Parole Parole 13 Feb 2016

Fabian Peake reading Anne Sexton

For this edition of PP, we served cheese, bread, hummus, crisps and olives. Clover put a block of butter on a blue plate.

Each poet read two poems. One of their own and one by someone else. We got to hear about poets that they loved and stories about themselves and then afterwards while we drank wine and diet soda, we got to talk more to one another. D was supposed to work late and he wasn’t going to come, but at one point, the doorbell rang and all these people came in and he was one of them! I was so surprised.

I don’t know if there is a difference between a salon and a poetry party. The hard thing to do is to decide on who to invite. There’s a lack of space and you want to give the invited poets a chance to invite their own friends, so you don’t really spread the word. I guess what happens is that it becomes intimate. It becomes a little party that happens inside a plastic Easter egg that someone has overlooked. Maybe that’s what happens in all of our houses whether we’re there or not. I think whatever is going on inside of ourselves is overlooked. We don’t mean for it to be private. We want to be cracked open. But at the same time we don’t, of course. At a poetry party, you get a light shined on you and everyone wants to see you crack a little bit, even if it is scary. It’s okay.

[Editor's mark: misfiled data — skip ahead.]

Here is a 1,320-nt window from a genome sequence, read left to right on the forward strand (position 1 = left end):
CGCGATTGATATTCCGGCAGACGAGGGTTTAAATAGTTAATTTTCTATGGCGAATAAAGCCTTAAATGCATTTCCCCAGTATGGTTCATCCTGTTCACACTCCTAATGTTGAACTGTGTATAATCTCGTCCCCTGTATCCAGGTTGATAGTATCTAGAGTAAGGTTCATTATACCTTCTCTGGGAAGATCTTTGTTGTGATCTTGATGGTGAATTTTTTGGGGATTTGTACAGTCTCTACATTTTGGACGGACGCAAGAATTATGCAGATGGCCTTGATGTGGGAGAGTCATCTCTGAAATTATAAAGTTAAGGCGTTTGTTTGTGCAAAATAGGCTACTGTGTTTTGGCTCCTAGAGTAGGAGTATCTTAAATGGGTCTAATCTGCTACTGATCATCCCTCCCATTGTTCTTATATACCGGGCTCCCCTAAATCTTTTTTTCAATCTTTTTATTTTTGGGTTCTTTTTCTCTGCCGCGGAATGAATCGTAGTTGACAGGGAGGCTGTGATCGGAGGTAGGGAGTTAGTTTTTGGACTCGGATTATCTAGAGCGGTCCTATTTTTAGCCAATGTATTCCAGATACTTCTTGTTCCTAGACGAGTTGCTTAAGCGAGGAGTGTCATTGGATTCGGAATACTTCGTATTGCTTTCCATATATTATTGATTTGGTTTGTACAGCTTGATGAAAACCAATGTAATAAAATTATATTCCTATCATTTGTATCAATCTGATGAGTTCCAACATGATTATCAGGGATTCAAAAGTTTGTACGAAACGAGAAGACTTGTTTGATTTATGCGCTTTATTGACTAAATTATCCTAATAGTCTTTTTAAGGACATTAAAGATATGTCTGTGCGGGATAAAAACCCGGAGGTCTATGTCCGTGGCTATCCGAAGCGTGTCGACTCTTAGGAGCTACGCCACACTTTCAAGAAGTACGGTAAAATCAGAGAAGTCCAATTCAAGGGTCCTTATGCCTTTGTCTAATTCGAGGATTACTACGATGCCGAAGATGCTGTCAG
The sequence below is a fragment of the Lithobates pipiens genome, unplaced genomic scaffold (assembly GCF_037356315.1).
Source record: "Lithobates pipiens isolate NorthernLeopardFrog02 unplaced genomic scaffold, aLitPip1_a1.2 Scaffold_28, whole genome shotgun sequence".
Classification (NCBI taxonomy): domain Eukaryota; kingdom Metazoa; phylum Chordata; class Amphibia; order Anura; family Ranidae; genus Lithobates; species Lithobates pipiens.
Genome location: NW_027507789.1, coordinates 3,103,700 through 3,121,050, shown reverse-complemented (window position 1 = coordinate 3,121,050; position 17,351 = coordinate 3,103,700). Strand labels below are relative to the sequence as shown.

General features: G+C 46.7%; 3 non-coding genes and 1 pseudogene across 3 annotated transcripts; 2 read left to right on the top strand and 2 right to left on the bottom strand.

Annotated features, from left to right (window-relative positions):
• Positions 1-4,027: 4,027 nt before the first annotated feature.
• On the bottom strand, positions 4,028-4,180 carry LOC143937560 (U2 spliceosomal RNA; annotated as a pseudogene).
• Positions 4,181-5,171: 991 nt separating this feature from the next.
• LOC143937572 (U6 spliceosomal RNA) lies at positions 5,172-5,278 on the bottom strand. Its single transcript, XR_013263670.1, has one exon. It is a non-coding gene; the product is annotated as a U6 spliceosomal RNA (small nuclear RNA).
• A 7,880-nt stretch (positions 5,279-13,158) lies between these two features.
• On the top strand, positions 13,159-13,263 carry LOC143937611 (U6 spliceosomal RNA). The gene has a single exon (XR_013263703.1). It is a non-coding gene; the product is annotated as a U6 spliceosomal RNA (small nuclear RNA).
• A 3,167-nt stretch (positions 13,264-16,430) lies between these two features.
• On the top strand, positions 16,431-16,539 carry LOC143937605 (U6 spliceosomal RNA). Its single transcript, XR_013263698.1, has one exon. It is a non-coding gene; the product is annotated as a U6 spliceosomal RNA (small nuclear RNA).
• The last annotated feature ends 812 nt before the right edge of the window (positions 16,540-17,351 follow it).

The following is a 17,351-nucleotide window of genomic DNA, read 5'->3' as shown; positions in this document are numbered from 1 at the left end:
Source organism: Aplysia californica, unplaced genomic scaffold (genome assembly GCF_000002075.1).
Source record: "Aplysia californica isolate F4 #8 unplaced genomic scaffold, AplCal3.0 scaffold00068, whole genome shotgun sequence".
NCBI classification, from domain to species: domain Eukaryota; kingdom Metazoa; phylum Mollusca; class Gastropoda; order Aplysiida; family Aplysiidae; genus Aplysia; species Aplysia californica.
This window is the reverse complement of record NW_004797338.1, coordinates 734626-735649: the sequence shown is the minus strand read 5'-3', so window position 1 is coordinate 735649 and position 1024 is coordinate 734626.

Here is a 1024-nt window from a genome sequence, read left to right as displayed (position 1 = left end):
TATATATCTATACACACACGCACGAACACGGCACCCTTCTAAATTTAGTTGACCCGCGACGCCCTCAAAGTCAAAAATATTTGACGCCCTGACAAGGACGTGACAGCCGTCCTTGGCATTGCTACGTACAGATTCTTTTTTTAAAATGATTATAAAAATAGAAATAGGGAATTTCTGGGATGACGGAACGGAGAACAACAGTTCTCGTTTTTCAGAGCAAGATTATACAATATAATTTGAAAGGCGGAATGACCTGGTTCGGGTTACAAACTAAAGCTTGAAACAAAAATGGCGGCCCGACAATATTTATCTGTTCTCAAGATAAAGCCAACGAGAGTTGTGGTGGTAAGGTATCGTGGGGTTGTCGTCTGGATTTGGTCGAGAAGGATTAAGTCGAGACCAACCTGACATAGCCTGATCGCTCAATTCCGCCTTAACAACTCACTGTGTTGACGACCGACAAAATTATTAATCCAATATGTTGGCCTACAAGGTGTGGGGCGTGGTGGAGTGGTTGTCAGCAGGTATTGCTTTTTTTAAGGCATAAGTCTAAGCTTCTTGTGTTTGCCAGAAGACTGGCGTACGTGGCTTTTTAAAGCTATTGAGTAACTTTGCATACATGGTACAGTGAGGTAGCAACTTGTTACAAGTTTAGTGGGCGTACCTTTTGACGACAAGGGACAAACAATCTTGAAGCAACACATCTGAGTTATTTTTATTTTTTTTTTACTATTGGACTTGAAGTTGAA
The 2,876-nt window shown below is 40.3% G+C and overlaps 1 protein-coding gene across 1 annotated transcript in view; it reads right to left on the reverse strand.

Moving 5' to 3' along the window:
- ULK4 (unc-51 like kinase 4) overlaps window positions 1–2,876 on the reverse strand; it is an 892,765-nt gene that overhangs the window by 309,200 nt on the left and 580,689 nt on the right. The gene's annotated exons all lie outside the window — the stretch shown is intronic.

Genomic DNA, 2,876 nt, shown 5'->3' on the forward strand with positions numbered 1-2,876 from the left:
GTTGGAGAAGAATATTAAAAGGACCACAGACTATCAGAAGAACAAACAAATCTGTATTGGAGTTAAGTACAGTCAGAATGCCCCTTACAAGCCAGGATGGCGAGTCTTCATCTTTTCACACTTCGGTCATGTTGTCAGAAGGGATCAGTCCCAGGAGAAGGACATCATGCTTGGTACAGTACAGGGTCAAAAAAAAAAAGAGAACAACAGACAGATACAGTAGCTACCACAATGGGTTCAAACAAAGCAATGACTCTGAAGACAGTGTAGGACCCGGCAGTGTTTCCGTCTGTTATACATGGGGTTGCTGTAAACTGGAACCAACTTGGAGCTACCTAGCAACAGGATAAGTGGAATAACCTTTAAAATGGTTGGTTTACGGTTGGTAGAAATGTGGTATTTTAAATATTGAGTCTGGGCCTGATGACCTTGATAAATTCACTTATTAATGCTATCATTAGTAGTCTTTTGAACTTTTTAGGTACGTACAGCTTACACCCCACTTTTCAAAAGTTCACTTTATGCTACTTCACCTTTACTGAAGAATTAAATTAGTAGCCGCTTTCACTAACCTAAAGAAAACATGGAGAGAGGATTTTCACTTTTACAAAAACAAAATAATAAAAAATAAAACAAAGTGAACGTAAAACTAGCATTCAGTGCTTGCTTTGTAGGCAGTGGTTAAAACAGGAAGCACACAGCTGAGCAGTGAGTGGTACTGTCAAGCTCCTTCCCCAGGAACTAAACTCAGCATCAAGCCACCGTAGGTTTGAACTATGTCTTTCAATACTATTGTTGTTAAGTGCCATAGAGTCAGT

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Left to right clockwise – Clover Peake, Maria Zahle, Jo Roach, Fabian Peake, Annabel Banks, and Giovanna Coppola

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